The Ambience of Laos: WPC

“Without atmosphere, a painting is nothing.”




This week my good friend, artist Jane Iwan, did a post featuring a painting she had done from one of my photographs. Check it out at her site, Jane Iwan Studio.  My original photograph is shown above.  Jane’s comment, that it feels like stepping back to a different moment in time, captured my sentiments perfectly.



“The past become a texture, an ambience to our present.”

Paul Scott

Laos’  history is replete with feuds, warfare and painful treatment of its people.  In recent times although the US supported Laos, it is said they suffered some of the worst bombing in the history of warfare as we attempted to destroy the Ho Chi Minh trail, a primary Communist supply route primarily located in Laos. Based on their history, it is no wonder their focus is on a simpler life of appreciation for family, freedom and basic necessities.



Light creates ambience and feel of a place, as well as the expression of structure.”

Le Corbusier

Our visit to Laos was part of a much larger trip to Southeast Asia, a fascinating world so different from our own.  The sights and smells of Bangkok, the wonder of Angkor Wat, the beauty of Ha Long Bay, the dichotomy of Saigon (Ho Chi Minh City) vs Hanoi and so many other fascinating experiences all helped us to understand and appreciate the people and places we’d only seen in books.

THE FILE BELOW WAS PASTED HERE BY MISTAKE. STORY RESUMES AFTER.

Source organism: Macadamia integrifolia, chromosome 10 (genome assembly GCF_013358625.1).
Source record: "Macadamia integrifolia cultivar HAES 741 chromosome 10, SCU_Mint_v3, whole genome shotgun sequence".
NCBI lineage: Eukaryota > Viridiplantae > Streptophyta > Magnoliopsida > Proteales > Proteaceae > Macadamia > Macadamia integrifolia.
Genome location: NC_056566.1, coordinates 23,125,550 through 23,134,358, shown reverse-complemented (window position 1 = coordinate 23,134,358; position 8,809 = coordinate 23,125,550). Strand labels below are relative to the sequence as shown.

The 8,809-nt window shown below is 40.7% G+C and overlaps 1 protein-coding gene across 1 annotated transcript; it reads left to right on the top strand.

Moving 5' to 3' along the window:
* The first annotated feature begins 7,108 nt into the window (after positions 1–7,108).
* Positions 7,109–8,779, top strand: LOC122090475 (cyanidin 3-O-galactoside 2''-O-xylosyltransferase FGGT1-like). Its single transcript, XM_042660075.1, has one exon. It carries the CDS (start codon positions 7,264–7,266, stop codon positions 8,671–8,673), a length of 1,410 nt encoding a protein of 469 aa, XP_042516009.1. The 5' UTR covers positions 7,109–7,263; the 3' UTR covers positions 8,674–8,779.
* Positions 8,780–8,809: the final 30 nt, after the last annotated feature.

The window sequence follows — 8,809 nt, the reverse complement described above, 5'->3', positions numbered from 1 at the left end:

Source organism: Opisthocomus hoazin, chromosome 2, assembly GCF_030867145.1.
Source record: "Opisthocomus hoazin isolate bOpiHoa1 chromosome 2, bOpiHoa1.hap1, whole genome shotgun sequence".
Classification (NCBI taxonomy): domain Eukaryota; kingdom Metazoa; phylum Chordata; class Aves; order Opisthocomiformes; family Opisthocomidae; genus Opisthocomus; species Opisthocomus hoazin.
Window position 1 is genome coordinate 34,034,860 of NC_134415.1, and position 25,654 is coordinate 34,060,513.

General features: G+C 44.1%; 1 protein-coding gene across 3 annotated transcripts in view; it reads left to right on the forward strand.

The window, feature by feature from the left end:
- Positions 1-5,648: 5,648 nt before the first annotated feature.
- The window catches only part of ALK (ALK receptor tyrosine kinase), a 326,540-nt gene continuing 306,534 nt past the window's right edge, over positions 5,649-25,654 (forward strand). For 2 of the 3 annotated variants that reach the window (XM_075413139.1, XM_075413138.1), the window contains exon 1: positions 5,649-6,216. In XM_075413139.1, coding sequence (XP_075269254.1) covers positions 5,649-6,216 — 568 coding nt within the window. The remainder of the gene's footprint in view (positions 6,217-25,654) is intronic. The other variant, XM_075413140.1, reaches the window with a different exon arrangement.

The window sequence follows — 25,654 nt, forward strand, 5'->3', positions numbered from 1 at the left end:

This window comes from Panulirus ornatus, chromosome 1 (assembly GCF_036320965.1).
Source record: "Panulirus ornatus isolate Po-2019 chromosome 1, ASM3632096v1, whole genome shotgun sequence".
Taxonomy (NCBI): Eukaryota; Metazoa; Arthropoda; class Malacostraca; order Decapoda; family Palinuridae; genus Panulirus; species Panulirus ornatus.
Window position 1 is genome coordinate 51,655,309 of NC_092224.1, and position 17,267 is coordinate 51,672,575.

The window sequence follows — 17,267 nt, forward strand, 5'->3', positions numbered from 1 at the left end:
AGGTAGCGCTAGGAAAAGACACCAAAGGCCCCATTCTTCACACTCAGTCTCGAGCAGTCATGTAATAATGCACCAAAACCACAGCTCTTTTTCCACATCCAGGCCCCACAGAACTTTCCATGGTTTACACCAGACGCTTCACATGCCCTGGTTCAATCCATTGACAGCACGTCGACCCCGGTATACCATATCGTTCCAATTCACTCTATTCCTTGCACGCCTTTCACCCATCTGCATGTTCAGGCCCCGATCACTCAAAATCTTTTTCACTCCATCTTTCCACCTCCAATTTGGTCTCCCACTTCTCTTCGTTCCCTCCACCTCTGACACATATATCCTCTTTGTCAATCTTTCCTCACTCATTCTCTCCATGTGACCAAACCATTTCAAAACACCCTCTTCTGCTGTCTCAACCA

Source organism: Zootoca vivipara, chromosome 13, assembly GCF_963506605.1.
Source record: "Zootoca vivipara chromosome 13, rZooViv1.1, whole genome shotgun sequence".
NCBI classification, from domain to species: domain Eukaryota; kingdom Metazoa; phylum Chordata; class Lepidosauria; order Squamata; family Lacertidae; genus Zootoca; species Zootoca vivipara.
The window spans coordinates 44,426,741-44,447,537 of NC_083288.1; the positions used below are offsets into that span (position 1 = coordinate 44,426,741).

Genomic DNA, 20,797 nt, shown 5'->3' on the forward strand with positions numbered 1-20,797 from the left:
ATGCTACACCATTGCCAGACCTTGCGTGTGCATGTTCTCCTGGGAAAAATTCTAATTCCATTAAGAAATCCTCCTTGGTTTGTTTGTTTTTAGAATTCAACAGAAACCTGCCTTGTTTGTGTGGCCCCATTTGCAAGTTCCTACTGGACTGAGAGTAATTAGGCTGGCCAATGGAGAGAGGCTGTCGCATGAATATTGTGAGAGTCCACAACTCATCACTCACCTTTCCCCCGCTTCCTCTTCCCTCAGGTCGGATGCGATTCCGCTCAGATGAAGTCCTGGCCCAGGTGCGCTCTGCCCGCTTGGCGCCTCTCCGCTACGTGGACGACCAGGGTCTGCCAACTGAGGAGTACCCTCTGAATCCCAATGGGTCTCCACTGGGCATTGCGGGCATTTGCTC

“Let us drown in the delicious ambience of love.”


We saw some beautiful hotels and delicately scrolled ironwork, remnants of Laos’  time as a French Colony. Luang Prabang, the country’s capital city prior to the Communist takeover, is designated as a UNESCO World Heritage site known for its architecture and its preservation of Laotian heritage. It is also known as a Buddhist religious center. Each morning at dawn, hundreds of monks walk the streets of the city collecting alms – an amazing experience.



“Ambience is an unstudied grace – the grace of human dignity.”

William Pahlmann

Luang Prabang is considered by many to represent the heart of Laotian culture. Surrounded by mountains and located along the Mekong River, it is considered one of the most beautiful spots in Southeast Asia, and is one of their premier tourist destinations. A leisurely boat ride down the Mekong helped us to appreciate the Laotians whose lives revolve around the river – fishing, boating or farming the shoreline.



“The magnificent ambience of love will inevitably leave its seal.”

B.F. Davis

Finally, although my predominant memories of Laos were of a land of rather muted colors, it was in one of their night markets that I took one of my favorite photographs ever. The display of colorful umbrellas spoke to me of pure joy.  It is one of the few photographs I’ve framed in my own home, and makes me smile every time I look at it. What could be better than that?


71 thoughts on “The Ambience of Laos: WPC

  1. A wonderful and fascinating post, Tina! The umbrella photo at the end has my heart singing with joy – it’s just glorious and I’m not surprised you have it up on your wall! 😀 What an amazing country, so varied, you bring it to life so well.

  2. this entire post makes me smile😘 these are some of my very favorite shots…just so charming…what a GREAT eye!!!